Licensing and Responsible Drinking
was conducted by SSHCP early 2007 and was collated and compiled in a report
to the Council of Ministers in June 2007. Below are findings of the research
as presented to the Council of Ministers and this will explain where we
are going and what SSHCP hope to achieve in the future.
Issue: The main issues around alcohol and licensing is the behaviour
of some people leaving pubs and clubs and the serving of alcohol to young
people underage in off-licensed and on-licensed premises.
Sources: Public anecdotal evidence; Community Focus Groups; official
statistics; field research; statistics from private sector; drinking diaries.
Caused: Injury, damage to property, noise annoyance to residents;
fear of crime, negative perception of St Helier, health issues.
Saturday and Sunday Mornings 1-3 a.m.
of Incidents Focus on Waterfront/Weighbridge areas
Evidence supplied by the St Helier Honorary Police shows that 6 St Helier
licensed premises were convicted in court during 2006. These include 4
off-licences and two pubs. 3 of the off-licence convictions were for selling
to underage and 1 was for selling to persons under the influence. The
pubs were both convicted for allowing persons to remain on premises after
hours and one of the pubs was convicted for permitting drunkenness on
is hard to square this level of prosecution with the large body of anecdotal
evidence gathered which suggests that both drunkenness on licensed premise
and sale of alcohol to underage is more widespread.
gathered from fieldwork with the police showed that there are significant
numbers of people in town who are highly intoxicated. Whether or not this
is as a result of them drinking on licensed premises however is not clear.
supplied by the hospitality industry does suggest that the drinking culture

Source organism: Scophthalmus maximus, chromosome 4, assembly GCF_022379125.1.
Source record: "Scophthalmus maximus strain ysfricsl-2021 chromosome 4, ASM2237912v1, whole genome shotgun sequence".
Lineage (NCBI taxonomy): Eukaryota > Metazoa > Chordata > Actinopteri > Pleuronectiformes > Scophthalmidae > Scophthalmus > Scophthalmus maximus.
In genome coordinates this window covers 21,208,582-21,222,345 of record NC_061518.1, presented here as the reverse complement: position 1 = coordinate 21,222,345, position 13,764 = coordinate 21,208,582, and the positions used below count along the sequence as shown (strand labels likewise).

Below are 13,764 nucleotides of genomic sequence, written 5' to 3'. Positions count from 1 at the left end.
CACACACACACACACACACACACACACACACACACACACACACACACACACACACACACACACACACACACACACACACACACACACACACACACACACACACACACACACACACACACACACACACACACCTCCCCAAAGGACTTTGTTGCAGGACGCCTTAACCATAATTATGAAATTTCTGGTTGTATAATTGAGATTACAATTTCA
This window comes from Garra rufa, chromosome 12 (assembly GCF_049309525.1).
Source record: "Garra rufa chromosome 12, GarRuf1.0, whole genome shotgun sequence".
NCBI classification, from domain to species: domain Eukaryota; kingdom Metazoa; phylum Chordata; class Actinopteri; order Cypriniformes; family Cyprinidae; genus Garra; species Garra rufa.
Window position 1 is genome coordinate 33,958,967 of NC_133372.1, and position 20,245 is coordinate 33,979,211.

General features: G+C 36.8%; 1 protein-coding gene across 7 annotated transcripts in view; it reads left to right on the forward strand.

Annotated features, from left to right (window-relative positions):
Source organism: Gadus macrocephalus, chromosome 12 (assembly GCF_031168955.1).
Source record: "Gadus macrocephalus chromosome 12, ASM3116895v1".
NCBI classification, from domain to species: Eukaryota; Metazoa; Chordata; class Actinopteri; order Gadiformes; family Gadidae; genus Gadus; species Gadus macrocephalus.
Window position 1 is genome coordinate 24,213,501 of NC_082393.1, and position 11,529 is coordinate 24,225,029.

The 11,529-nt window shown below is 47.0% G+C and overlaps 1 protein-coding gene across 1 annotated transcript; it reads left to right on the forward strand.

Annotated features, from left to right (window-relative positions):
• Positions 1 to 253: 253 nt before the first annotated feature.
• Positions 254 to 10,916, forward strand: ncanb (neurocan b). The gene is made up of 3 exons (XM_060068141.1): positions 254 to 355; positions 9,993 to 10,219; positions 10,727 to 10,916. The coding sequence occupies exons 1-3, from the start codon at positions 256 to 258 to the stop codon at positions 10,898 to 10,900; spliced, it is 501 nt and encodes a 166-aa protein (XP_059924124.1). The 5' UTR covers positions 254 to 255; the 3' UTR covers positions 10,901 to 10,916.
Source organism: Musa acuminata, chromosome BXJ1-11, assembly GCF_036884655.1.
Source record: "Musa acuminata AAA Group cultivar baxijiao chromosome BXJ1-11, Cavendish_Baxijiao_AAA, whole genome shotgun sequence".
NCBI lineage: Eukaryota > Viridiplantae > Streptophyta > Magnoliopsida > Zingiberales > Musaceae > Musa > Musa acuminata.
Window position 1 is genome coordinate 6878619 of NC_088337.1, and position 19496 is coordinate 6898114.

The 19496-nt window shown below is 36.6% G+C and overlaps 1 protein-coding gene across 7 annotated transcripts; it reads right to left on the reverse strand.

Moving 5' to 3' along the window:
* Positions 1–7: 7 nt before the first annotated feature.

is changing in Jersey. It is noticeable that fewer people are going out
during the week, preferring to party on the weekend. The average spend
per-person in nightclubs is £7-8, the equivalent of 3-4 drinks.
It is believed that this change is partly due to the increased expense
of buying alcohol from pubs/clubs. Pub and nightclub owners suggest that
the law which prohibits them from offering cheaper drinks and putting
on drinks promotions should also apply to off-licences. They suggest that
the price differential is encouraging people to drink at home prior to
going out and this drinking can be harmful. The drink diaries tend to
support this view with people stating that they drink quite heavily before
going out because it is cheaper.
issue of underage drinking will be dealt with under Anti-social Behaviour.
of Premises Licence.
Currently nightclubs in Jersey stop serving alcohol at 2 a.m., allow 20
minutes drinking up time and 10 minutes to vacate the premises. This leads
to a situation in which there are 100s of people all coming out onto the
streets of St Helier at the same time. The proposal is to extend the time
that patrons are allowed to vacate the premises for a further 30 minutes
thus encouraging a trickle effect rather than a rush.
There is a perceived disparity between off-licences who are allowed special
promotions on alcohol and on-licences which are not allowed to substantially
discount alcohol, nor offer 'happy hours' etc. Anecdotal evidence would
suggest that the pricing of alcohol is leading to a potentially unwanted